SGLT2 Inhibitors are new drugs used in the treatment of Diabetes Mellitus. These drugs are increasingly being used because of their beneficial effects on the heart and kidneys. However, the Side effects of SGLT2 inhibitors are not uncommon. Side effects of SGLT 2 inhibitors are one of the major causes of treatment discontinuation.
SGLT2 Inhibitors include:
- Empagliflozin (Jardiance)
- Dapagliflozin (Farxiga)
- Canagliflozin (Invokana)
- Ertugliflozin (Steglatro)
These drugs bind to and inhibit the sodium-glucose co-transporter 2 channels present in the kidneys. SGLT2 channels normally absorb the filtered glucose back into the blood. Inhibition of SGLT2 channels causes the filtered glucose to be excreted in the urine. Hence, most of the side effects of SGLT2 inhibitors are related to the urogenital tract.
Infections are the most commonly reported side effects of SGLT2 Inhibitors:
Infections are the most commonly reported side effects of SGLT2Inhibitors. Most infections reported in clinical trials were either urinary tract-related or genital infections.
- SGLT2 Inhibitors use was linked to an increase of vulvovaginal candidiasis by approximately two to fourfolds, which was seen in between 10 and 15 percent of women [Ref]. Meta-analyses of trials also showed a higher incidence of vulvovaginal candidal infection (eg. 9.5 percent versus 2.6%) [Ref].
- The rate of urinary tract infection increases with SGLT2 inhibitors (8.8 percent vs 6.1%) [Ref].
- Additionally, reports have been received by the US Food and Drug Administration of potentially fatal conditions:
- Urosepsis and pyelonephritis
- Necrotizing fasciitis (Fournier’s Gangrene) [Ref]
Increased Incidence of Bladder cancer in patients using SGLT2 Inhibitors:
In clinical trials, it was observed that the incidence of bladder cancer was greater in patients who were on SGLT2 inhibitors. There were 10 bladder cancer cases diagnosed in clinical trials. Interestingly, five of these cases occurred within the first six months after dapagliflozin was introduced. This is a shorter time period than one would expect if dapagliflozin encouraged tumorigenesis.
These findings have led the FDA to recommend surveillance studies post-marketing [Ref]. Long-term safety data are not available regarding the effects of chronic glucosuria on the bladder.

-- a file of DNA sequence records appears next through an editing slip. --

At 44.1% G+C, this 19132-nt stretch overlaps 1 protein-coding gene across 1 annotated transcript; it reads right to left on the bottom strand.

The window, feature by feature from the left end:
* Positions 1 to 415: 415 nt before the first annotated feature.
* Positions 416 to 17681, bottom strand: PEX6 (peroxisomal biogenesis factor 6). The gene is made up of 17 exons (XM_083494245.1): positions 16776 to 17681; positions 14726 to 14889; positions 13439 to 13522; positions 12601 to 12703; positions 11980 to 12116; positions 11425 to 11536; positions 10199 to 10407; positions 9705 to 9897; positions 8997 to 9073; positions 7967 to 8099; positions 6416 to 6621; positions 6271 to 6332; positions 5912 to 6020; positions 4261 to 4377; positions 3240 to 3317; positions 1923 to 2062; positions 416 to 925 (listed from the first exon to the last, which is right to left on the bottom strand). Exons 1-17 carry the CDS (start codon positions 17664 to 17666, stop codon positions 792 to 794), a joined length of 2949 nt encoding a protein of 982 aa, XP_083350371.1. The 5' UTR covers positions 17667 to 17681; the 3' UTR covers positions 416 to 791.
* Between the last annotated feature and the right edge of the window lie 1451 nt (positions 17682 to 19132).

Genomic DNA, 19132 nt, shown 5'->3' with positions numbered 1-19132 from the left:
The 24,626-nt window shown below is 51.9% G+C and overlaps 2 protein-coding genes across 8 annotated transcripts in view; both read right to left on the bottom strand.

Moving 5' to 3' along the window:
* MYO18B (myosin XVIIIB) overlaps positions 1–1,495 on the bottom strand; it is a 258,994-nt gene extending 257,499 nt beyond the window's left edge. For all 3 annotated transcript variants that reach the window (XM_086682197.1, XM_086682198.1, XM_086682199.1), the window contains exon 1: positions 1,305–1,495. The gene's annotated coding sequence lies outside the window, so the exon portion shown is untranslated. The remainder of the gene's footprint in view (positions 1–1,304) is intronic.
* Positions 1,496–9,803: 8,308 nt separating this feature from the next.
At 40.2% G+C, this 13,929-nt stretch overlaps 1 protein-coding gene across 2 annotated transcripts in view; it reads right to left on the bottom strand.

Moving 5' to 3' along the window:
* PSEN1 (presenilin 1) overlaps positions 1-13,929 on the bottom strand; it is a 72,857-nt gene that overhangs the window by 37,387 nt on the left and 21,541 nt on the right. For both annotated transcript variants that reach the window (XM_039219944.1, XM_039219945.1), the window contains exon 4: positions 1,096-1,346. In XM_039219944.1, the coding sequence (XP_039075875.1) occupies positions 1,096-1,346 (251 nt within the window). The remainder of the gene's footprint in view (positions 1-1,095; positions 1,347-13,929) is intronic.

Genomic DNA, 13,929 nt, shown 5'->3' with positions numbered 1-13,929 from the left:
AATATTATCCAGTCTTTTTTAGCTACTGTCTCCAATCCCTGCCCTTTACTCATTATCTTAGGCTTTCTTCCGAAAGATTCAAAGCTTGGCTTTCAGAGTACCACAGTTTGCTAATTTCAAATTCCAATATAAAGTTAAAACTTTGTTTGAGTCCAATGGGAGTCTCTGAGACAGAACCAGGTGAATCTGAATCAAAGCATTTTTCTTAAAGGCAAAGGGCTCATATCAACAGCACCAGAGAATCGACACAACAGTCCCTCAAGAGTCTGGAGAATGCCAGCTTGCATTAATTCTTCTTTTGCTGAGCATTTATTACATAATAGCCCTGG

Hypotension is a common side effect of SGLT inhibitors:
SGLT2 inhibitors can cause intravascular volume contraction and osmotic diuresis. With glucose and sodium, excess water is also lost. Loss of body fluid can cause hypotension. Hypotension is more common in older patients, patients who are taking diuretics, angiotensin-converting enzyme (ACE) inhibitors, or patients who take angiotensin receptor blocking drugs (ARBs) [Ref].
Acute kidney injury has been reported with the use of SGLT2 inhibitors:
Postmarketing reports have shown that some patients who developed acute kidney injury and underwent dialysis were being treated with SGLT2 Inhibitors.
One-half of the 101 cases of possible SGLT2 inhibitors-associated acute renal injury reported to the FDA occurred within one month. Most patients recovered after discontinuing the drug.
A few patients may have suffered from acute kidney injury due to being volume-depleted, hypotensive, or taking other medications that could cause kidney damage. It is not clear if any of these patients had preexisting chronic renal disease.
SGLT2 inhibitors may cause AKI
A subsequent analysis of SGLT2 inhibitors non-users and users in two different cohorts showed that the risk of acute renal injury was not higher with SGLT2 inhibition use [Ref]. In trials that evaluated cardiovascular morbidity in type 2 diabetic patients and established CVD, SGLT2 inhibitors showed a protective effect on the kidneys.
However, it is important to assess the renal function before initiating SGLT2 inhibitions. This should also be monitored throughout treatment. Patients with comorbidities such as heart disease, hypovolemia, or other medications that can cause acute renal injury should not use them. When the estimated glomerular filter rate (eGFR), is between 45 and 60 mL/min, dosage adjustments and frequent monitoring are necessary.
Broken bones – a side effect particularly associated with Canagliflozin:
The risk of fractures is greater in patients using SGLT2 Inhibitors. Broken Bones have been primarily linked to the use of Canagliflozin (Invokana).
According to a study [Ref], fracture rates were higher in patients who took Canagliflozin (Invokana). One example is that there were 1.5 and 1.4 bone fractures for 100 patient-years of canagliflozin 300 mg and 100 mg exposure, respectively, as compared to 1.1 and 1.1 in the active or placebo group [Ref]. As early as 12 weeks after the first dose, low trauma fractures were reported.